"Older than forty hills," said Val, "and always thinking he's going to
be ruined."

"I suppose my granddad and he were brothers."

"I don't believe any of that old lot were sportsmen," said Val; "they
must have worshipped money."

"Mine didn't!" said Jolly warmly.

Val flipped the ash off his cigarette.

"Money's only fit to spend," he said; "I wish the deuce I had more."

Jolly gave him that direct upward look of judgment which he had
inherited from old Jolyon: One didn't talk about money! And again there
was silence, while they drank tea and ate the buttered buns.

"Where are your people going to stay?" asked Val, elaborately casual.

"'Rainbow.' What do you think of the war?"

"Rotten, so far. The Boers aren't sports a bit. Why don't they come out
into the open?"

"Why should they? They've got everything against them except their way
of fighting. I rather admire them."

"They can ride and shoot," admitted Val, "but they're a lousy lot. Do
you know Crum?"

"Of Merton? Only by sight. He's in that fast set too, isn't he? Rather
La-di-da and Brummagem."

Val said fixedly: "He's a friend of mine."

"Oh! Sorry!" And they sat awkwardly staring past each other, having
pitched on their pet points of snobbery. For Jolly was forming himself
unconsciously on a set whose motto was:

'We defy you to bore us. Life isn't half long enough, and we're going to
talk faster and more crisply, do more and know more, and dwell less on
any subject than you can possibly imagine. We are "the best"--made of
wire and whipcord.' And Val was unconsciously forming himself on a set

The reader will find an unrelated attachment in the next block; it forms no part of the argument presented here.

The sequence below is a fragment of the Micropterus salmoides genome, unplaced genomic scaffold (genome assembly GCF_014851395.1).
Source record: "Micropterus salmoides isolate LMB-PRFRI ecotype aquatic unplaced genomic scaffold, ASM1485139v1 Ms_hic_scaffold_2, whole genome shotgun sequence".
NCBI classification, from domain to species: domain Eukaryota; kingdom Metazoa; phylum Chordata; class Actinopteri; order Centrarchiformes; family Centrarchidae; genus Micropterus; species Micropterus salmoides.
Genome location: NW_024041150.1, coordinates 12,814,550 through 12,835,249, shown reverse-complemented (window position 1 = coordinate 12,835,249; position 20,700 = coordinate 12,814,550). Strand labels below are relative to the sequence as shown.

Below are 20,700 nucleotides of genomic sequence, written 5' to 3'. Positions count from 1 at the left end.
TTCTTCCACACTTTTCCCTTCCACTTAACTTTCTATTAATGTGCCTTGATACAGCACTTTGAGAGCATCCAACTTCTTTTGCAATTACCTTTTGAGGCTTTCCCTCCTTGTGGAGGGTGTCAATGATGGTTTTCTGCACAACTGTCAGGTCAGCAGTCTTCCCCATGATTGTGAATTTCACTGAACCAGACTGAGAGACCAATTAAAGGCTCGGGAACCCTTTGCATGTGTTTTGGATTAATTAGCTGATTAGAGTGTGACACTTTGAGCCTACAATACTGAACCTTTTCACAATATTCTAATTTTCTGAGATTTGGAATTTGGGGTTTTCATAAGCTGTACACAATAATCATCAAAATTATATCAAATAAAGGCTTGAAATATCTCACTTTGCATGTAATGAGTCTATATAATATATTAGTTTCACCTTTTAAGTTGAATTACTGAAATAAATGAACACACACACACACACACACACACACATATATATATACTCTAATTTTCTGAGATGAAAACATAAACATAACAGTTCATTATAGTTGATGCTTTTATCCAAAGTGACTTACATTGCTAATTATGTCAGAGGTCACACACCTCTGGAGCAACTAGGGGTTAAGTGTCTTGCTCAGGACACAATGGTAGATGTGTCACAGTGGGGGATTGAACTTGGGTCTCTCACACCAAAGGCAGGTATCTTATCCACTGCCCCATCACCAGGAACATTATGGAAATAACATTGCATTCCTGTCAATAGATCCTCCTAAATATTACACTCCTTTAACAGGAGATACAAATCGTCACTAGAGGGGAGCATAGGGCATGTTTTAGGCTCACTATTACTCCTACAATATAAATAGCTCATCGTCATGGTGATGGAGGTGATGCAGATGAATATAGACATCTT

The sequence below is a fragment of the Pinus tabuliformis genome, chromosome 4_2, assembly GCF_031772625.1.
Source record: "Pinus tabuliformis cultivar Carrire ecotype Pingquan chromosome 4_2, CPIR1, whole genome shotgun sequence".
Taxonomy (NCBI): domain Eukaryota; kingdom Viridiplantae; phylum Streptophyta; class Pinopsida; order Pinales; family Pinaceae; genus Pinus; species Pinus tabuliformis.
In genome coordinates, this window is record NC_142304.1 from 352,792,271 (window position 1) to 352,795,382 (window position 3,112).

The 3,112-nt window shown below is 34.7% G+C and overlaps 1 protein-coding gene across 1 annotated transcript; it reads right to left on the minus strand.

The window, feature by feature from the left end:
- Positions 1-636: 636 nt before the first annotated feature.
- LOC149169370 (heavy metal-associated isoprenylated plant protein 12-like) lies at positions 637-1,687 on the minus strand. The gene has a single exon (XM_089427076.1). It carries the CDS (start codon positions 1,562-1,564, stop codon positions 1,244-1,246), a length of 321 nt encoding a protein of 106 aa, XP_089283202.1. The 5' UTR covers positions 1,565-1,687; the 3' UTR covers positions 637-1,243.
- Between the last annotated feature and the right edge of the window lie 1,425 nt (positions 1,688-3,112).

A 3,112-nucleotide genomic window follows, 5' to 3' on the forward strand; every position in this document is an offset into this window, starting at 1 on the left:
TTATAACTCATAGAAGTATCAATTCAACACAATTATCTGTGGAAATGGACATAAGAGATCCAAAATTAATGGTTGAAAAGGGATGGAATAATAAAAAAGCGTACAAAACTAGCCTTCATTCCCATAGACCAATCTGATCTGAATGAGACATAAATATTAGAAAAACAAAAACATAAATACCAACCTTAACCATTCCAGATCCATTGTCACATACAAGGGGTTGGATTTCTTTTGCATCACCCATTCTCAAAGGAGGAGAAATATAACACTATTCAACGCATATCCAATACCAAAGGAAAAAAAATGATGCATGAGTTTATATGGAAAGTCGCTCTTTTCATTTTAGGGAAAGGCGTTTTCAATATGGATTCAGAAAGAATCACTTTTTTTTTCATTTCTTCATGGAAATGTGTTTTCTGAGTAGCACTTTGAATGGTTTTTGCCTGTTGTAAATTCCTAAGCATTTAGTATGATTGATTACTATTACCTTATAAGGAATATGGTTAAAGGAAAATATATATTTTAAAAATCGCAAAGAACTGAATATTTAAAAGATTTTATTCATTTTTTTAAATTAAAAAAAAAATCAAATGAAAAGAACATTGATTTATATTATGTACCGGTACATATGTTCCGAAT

whose motto was: 'We defy you to interest or excite us. We have had
every sensation, or if we haven't, we pretend we have. We are so
exhausted with living that no hours are too small for us. We will lose
our shirts with equanimity. We have flown fast and are past everything.
All is cigarette smoke. Bismillah!' Competitive spirit, bone-deep in the
English, was obliging those two young Forsytes to have ideals; and at
the close of a century ideals are mixed. The aristocracy had already in
the main adopted the 'jumping-Jesus' principle; though here and there
one like Crum--who was an 'honourable'--stood starkly languid for that
gambler's Nirvana which had been the summum bonum of the old 'dandies'
and of 'the mashers' in the eighties. And round Crum were still gathered
a forlorn hope of blue-bloods with a plutocratic following.

But there was between the cousins another far less obvious
antipathy--coming from the unseizable family resemblance, which each
perhaps resented; or from some half-consciousness of that old feud
persisting still between their branches of the clan, formed within them
by odd words or half-hints dropped by their elders. And Jolly, tinkling
his teaspoon, was musing: 'His tie-pin and his waistcoat and his drawl
and his betting--good Lord!'

And Val, finishing his bun, was thinking: 'He's rather a young beast!'

"I suppose you'll be meeting your people?" he said, getting up. "I wish
you'd tell them I should like to show them over B.N.C.--not that there's
anything much there--if they'd care to come."

"Thanks, I'll ask them."

"Would they lunch? I've got rather a decent scout."

Jolly doubted if they would have time.

"You'll ask them, though?"

"Very good of you," said Jolly, fully meaning that they should not go;
but, instinctively polite, he added: "You'd better come and have dinner
with us to-morrow."

"Rather. What time?"



"No." And they parted, a subtle antagonism alive within them.

Holly and her father arrived by a midday train. It was her first visit
to the city of spires and dreams, and she was very silent, looking
almost shyly at the brother who was part of this wonderful place. After
lunch she wandered, examining his household gods with intense curiosity.
Jolly's sitting-room was panelled, and Art represented by a set of
Bartolozzi prints which had belonged to old Jolyon, and by college
photographs--of young men, live young men, a little heroic, and to be
compared with her memories of Val. Jolyon also scrutinised with care